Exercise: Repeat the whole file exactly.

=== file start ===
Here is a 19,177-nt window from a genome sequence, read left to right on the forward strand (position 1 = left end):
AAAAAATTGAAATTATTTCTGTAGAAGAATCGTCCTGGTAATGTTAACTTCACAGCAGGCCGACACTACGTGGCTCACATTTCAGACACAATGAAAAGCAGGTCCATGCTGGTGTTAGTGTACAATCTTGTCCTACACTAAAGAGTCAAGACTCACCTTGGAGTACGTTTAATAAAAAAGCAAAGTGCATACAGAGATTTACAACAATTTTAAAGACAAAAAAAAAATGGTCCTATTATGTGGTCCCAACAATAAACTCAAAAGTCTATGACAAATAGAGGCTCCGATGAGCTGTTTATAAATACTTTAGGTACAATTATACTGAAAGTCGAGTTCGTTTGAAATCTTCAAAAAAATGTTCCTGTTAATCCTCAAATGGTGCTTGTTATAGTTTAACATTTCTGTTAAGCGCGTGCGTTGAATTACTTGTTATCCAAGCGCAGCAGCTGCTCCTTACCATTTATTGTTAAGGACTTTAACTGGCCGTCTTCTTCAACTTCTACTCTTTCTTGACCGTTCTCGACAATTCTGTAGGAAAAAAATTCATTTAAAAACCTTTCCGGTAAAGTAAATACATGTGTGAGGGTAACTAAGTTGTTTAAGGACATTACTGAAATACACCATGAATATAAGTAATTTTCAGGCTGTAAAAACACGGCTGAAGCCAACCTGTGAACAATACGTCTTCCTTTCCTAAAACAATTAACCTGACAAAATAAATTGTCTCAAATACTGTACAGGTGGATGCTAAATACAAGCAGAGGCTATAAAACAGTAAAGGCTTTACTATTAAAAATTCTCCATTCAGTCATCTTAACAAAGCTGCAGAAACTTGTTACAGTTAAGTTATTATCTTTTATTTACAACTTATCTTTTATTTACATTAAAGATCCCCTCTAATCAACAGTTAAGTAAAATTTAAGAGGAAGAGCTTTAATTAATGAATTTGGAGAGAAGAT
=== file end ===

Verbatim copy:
Here is a 19,177-nt window from a genome sequence, read left to right on the forward strand (position 1 = left end):
AAAAAATTGAAATTATTTCTGTAGAAGAATCGTCCTGGTAATGTTAACTTCACAGCAGGCCGACACTACGTGGCTCACATTTCAGACACAATGAAAAGCAGGTCCATGCTGGTGTTAGTGTACAATCTTGTCCTACACTAAAGAGTCAAGACTCACCTTGGAGTACGTTTAATAAAAAAGCAAAGTGCATACAGAGATTTACAACAATTTTAAAGACAAAAAAAAAATGGTCCTATTATGTGGTCCCAACAATAAACTCAAAAGTCTATGACAAATAGAGGCTCCGATGAGCTGTTTATAAATACTTTAGGTACAATTATACTGAAAGTCGAGTTCGTTTGAAATCTTCAAAAAAATGTTCCTGTTAATCCTCAAATGGTGCTTGTTATAGTTTAACATTTCTGTTAAGCGCGTGCGTTGAATTACTTGTTATCCAAGCGCAGCAGCTGCTCCTTACCATTTATTGTTAAGGACTTTAACTGGCCGTCTTCTTCAACTTCTACTCTTTCTTGACCGTTCTCGACAATTCTGTAGGAAAAAAATTCATTTAAAAACCTTTCCGGTAAAGTAAATACATGTGTGAGGGTAACTAAGTTGTTTAAGGACATTACTGAAATACACCATGAATATAAGTAATTTTCAGGCTGTAAAAACACGGCTGAAGCCAACCTGTGAACAATACGTCTTCCTTTCCTAAAACAATTAACCTGACAAAATAAATTGTCTCAAATACTGTACAGGTGGATGCTAAATACAAGCAGAGGCTATAAAACAGTAAAGGCTTTACTATTAAAAATTCTCCATTCAGTCATCTTAACAAAGCTGCAGAAACTTGTTACAGTTAAGTTATTATCTTTTATTTACAACTTATCTTTTATTTACATTAAAGATCCCCTCTAATCAACAGTTAAGTAAAATTTAAGAGGAAGAGCTTTAATTAATGAATTTGGAGAGAAGAT